When I was growing up and my mother wanted to “point out the error of my ways”, I remember that she often prefaced her no doubt well-intentioned words of advice with: “Look at me when I’m talking to you!”
Depending on how much I wanted to hear her “words of wisdom”, especially if I disagreed with her or was embarrassed because I had been caught out in some way, I must have often looked away because the other phrase I remember was: “Don’t you turn away when I’m speaking to you!”
Why is it that, in our culture at least, we want people to look at us when we are making a point? When I am presenting at a meeting, conference or a workshop, I know that my amygdalae, our ‘fear factory’, are quick to generate a feeling of concern that I may have lost someone’s interest if I see them looking out the window, staring at their fingernails or into space.
But is there another explanation?
According to research published in the British Journal of Developmental Psychology, when young children avert their gaze from the face of someone questioning them, they become better at solving challenging problems.
Dr Gwyneth Doherty-Sneddon a psychologist at the University of Stirling in Scotland said that taking our gaze away from the human face was very important when trying to concentrate.
In her study Dr Doherty-Sneddon found that, when looking away, five-year-olds answered 72% of questions well. But when children had been instructed to not look away when thinking, they answered just 50% correctly. “Looking at faces is quite mentally demanding.”
“We get useful information from the face when listening to someone, but human faces are very stimulating and all this takes processing.
“So when we are trying to concentrate and process something else that’s mentally demanding, it’s unhelpful to look at faces.”
The eyes have it or is it the amygdala?
And that brings us to the amygdala. As adults, this almond shaped structure in our brain is necessary not just for experiencing emotions like fear, but also for quickly recognising the presence of these emotions in others. Simply looking at a face our amygdalae immediately make an assessment that someone is angry or frustrated.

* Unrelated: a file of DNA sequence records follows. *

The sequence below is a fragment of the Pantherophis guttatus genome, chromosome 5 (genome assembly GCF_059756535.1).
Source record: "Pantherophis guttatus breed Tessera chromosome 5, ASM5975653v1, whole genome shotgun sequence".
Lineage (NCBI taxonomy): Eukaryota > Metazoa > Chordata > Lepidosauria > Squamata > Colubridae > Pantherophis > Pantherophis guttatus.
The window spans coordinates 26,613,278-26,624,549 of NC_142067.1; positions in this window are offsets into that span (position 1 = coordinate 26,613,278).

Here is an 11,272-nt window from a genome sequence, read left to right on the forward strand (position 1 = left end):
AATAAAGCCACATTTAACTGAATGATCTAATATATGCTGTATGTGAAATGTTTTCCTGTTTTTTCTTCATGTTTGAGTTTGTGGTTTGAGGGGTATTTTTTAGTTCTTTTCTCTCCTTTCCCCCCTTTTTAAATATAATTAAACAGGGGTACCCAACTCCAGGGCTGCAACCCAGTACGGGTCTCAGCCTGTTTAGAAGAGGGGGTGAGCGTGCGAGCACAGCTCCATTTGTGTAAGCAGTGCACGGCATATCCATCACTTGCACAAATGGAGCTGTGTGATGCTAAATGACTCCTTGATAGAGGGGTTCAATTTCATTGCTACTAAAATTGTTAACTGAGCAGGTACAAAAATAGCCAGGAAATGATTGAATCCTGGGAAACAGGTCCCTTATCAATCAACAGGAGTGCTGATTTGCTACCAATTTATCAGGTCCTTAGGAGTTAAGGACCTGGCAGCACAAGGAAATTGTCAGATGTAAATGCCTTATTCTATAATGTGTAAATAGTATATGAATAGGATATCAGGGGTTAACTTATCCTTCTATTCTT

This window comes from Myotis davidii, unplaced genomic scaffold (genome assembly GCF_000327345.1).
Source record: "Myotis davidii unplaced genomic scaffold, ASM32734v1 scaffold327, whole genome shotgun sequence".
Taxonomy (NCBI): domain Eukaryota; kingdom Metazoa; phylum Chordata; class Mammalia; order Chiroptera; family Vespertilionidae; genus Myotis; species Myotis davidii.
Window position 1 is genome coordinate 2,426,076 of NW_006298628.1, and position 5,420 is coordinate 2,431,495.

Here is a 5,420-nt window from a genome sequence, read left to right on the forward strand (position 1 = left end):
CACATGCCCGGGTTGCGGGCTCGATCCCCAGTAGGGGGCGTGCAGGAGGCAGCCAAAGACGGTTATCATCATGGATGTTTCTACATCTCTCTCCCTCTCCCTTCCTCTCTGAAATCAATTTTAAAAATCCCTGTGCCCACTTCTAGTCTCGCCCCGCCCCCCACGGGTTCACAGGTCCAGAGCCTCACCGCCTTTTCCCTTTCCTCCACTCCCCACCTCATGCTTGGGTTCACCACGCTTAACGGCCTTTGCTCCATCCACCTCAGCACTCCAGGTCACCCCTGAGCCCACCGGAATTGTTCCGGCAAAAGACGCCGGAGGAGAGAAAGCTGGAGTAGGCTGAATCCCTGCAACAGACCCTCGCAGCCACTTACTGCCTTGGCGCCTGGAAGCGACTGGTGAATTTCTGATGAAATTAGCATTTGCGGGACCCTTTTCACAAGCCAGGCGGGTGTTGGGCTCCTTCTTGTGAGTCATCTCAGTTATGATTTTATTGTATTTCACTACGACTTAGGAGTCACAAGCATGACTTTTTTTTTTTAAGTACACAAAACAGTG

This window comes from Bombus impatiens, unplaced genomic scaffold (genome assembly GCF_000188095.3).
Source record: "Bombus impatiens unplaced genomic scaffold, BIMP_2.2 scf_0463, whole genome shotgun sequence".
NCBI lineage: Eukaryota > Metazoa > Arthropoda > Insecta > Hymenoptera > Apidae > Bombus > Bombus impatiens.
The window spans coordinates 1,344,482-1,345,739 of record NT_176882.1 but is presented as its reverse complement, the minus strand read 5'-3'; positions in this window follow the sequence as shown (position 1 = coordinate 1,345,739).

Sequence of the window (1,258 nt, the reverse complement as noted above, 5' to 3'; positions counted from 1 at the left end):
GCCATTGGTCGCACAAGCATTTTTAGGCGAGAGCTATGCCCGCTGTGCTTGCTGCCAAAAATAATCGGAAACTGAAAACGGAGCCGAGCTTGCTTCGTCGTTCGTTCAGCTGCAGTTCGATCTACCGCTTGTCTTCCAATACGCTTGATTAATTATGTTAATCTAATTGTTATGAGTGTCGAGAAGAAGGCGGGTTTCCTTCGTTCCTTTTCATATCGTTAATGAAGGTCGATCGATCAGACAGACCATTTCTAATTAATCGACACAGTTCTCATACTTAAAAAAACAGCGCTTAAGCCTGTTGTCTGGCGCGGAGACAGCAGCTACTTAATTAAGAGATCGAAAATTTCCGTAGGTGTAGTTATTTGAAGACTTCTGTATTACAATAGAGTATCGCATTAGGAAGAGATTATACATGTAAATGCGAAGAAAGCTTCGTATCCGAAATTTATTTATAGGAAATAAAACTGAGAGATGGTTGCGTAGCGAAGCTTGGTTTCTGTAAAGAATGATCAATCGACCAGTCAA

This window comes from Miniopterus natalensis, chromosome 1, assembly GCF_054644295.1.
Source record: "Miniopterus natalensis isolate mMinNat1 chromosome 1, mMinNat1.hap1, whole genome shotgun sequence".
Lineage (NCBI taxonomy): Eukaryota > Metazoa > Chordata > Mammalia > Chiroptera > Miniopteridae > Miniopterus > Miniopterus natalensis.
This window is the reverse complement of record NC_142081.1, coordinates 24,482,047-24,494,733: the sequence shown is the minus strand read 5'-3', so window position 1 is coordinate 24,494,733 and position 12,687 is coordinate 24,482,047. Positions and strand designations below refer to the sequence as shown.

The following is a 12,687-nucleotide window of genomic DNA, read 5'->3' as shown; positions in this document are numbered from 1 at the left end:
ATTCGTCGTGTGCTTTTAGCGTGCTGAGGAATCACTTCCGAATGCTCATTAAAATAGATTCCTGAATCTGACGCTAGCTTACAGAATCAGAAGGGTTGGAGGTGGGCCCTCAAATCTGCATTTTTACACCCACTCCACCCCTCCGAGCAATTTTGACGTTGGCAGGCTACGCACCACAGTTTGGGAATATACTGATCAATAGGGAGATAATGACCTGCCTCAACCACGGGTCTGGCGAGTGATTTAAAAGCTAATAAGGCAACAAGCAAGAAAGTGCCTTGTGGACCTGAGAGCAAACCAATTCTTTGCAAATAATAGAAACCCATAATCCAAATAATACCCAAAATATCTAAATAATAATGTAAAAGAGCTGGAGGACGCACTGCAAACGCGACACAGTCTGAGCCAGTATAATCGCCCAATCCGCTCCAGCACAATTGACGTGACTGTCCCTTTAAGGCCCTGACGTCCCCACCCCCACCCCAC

However as we know from The Almond Effect®, this fast assessment might not be correct but we often react before we’ve taken the time to think about what someone is really feeling and expressing and modifying our actions accordingly.
It all begins when we are babies. According to some research, babies, up until around 9 months, stare at everyone including strangers as part of the natural development of the amygdala.
Then for another period in babies’ growth, as the amygdala further develops, looking at strangers can bring on floods of tears and anxiety. This apparently is all part of the process of forming enduring attachments. I found one explanation of this here, “The Deprived Amygdala & the Serial Killer”.
Eventually, with a fully developed normal brain including matured amygdalae we use the visual information we gain from looking at others to trigger our actions.
Poor eye contact
So what could this mean if we experience poor eye contact from our team, our customers, our family, our audience?
Dr Doherty-Sneddon also made this point: “We always find that gaze aversion peaks when children and adults are thinking about things,” she said. “We’ve also always found that there’s an increase in gaze aversion as material gets harder. It does seem that both children and adults avert their gaze in order to try and control cognitive load.”
So next time someone isn’t looking at you when you have something important to say – be kind to yourself!
Stop yourself from assessing their reaction as disinterest, avoidance, lying or guilt. Instead consider that they are simply allowing their brain more time for cognitive processing.
They could end up agreeing with you!